Tips on Planning for Your Retirement

Written by Karen Bryan

It seems to me that the average person is pretty bamboozled by the complexity of pensions in the UK. This is borne out by the fact that recent research carried out amongst people aged 55-64 for the financial services company Legal and General  uncovered that:

  1. 53% of interviewees said that they had received either poor or no financial education.
  2. 33% of interviewees said that they didn’t understand annuities (where you use your pension pot to buy an income for life).
  3. 26% of interviewees said that they didn’t understand how personal pension plans can be accessed.

To help address this issue, Legal and General held a Google Hangout (video chat) in which a panel of experts answered questions on retirement and pensions, submitted via Twitter and Facebook.

Below are my tips on planning your retirement based on my research and personal experience.

Make the Most of the Free  Money on Offer

Basic rate tax payers receive £20 tax relief on any pension contributions on 100% of their earnings, up to a maximum of £40,000 a year. That means that if you pay £80 into a pension, the Government will add £20, so that your contribution becomes £100. Even non-earners can pay up to £2,880 a year, which will be topped up to £3,600 through tax relief.

Most employees are automatically enrolled into the National Employment Savings Trust  (NEST) workplace pension scheme. Under this scheme, employees contribute 4% of their wages, employers contribute 3% and tax relief makes up another 1%.

Therefore, for employees the amount which you pay into your pension, could be doubled through the combination of employer contributions and tax relief.

As I’m self-employed, there were only my own contributions, topped up with tax relief, going into my pension pot.

Start Early

The younger you are when you start a pension, the more years you can pay in and the longer the pension pot has to grow in value with compound interest.

young woman holding £20 notes

I only started paying into a personal pension, when I was in my late 30s, I wish I’d started much earlier.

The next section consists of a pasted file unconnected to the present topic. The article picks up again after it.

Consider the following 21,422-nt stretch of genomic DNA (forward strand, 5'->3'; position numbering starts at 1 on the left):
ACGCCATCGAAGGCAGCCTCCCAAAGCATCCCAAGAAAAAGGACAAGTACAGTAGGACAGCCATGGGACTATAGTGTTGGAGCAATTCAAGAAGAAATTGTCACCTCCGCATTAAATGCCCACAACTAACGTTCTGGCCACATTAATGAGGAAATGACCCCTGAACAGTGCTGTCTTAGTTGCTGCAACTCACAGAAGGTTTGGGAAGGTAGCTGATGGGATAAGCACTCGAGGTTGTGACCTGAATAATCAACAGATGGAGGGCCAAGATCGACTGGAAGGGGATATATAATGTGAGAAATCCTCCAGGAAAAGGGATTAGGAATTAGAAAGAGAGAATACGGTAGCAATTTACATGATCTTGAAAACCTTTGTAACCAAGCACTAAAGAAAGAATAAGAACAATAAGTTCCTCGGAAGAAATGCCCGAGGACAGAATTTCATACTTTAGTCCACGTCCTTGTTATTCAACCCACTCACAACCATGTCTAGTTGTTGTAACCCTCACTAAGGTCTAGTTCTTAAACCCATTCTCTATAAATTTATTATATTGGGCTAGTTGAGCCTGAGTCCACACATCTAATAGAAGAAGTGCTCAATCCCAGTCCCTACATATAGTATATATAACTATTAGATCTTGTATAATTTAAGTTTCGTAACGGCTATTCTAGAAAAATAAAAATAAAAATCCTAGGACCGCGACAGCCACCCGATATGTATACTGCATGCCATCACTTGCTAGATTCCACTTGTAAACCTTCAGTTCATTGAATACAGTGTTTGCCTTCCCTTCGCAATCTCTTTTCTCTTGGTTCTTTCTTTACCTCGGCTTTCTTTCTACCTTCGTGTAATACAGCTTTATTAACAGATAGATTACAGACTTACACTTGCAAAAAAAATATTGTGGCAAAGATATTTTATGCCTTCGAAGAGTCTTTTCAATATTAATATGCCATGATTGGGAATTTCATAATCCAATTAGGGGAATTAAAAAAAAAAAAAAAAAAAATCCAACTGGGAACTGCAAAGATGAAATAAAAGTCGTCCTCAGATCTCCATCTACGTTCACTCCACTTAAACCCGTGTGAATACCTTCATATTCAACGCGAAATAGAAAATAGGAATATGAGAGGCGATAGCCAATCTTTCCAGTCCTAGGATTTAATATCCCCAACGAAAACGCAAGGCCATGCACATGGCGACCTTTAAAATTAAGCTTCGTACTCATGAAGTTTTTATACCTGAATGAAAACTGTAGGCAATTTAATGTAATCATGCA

Pay In As Much As You Can Afford

There are always reasons not to pay into a pension e.g. not earning enough and it’s decades until you retire. But if you don’t pay in enough, your retirement is likely to be pretty frugal if it’s funded mainly by the State Pension.

Again, I wish that I’d paid into more to my pension. But, at the time, it already felt that I was paying in a large proportion of my net income into a pension, which I couldn’t access until I was 55.

Aim to Qualify for a Full State Pension

From April 2016, you’ll need to have 35 years of National Insurance contributions or credits to be eligible to receive a full State Pension, an increase from the current 30 years. You can pay voluntary contributions to make up for lost years.

I was caught up in the change. I thought that by my 55th birthday last year that I’d have paid the required 30 years of National Insurance.

Keep an Eye on Fees and Charges

Personal pensions can have an array of fees and charges. which can seriously erode the value of your pension pot. There is now a 0.75% charge cap on default funds in NEST pensions.

I was paying 0.8% annual fee on my stakeholder pension, slightly below the 1% cap allowed on stakeholder pension taken out before 1 April 2005.

Arrange an Appointment with Pension Wise

If you’re aged 55+, you can receive a free face-to-face or phone session for pension guidance through Pension Wise. It’s advisable to do some preparation before your session such as getting a State Pension Forecast, checking the value of any existing workplace or personal pensions and thinking about the minimum income you’ll need during retirement. It’s important to realise that Pension Wise can only signpost your options, not provide you with recommendations.

Read Up and Get Personalised Advice on Pensions

It’s in your own best interests to try to understand as much as possible about pensions. It’s your life and your money.

If you’re in a defined benefit pension scheme, such as final salary or career average, then you will be able to work out what pension payment to expect based on years of service and pay.

You need to be aware that personal pensions (which includes NEST) don’t have any guarantees of the pension income that you’ll receive when you retire. It depends on the value of the funds in which your pension pot is invested, which can to go up and down.

From the age of 55, you now have these options for your personal pension pot:

  1. Buy an annuity, giving you a guaranteed income for life.
  2. Take the whole pension pot as cash. The first 25% can be taken as tax-free lump sum, the remaining 75% is taxable.
  3. Keep the pension pot invested, in the hope of further growth, and use income drawdown to withdraw cash on a regular and/or flexible basis. You can either take the 25% tax-free lump sum before moving your pot into income drawdown or receive 25% of each income drawdown payment tax-free.

You can go for a mix of options e.g. use half  your pension pot to buy an annuity and the other half for income drawdown.

I did a lot of reading in the year before my 55th birthday, as my plan (which I carried through) was to buy an annuity as soon as I was 55. This was partly as being self-employed, I don’t have a guaranteed income and I wanted to be under less pressure to earn money.

I also consulted a online independent financial adviser (IFA). The IFA was able to draw up several options for me. He reckoned that there was the potential to generate more income by going into an income drawdown plan, but I wanted the guaranteed income that only an annuity can offer. I didn’t want to have to keep monitoring my pension pot and wondering how much income to take every year.

Planning for Your Retirement Podcast

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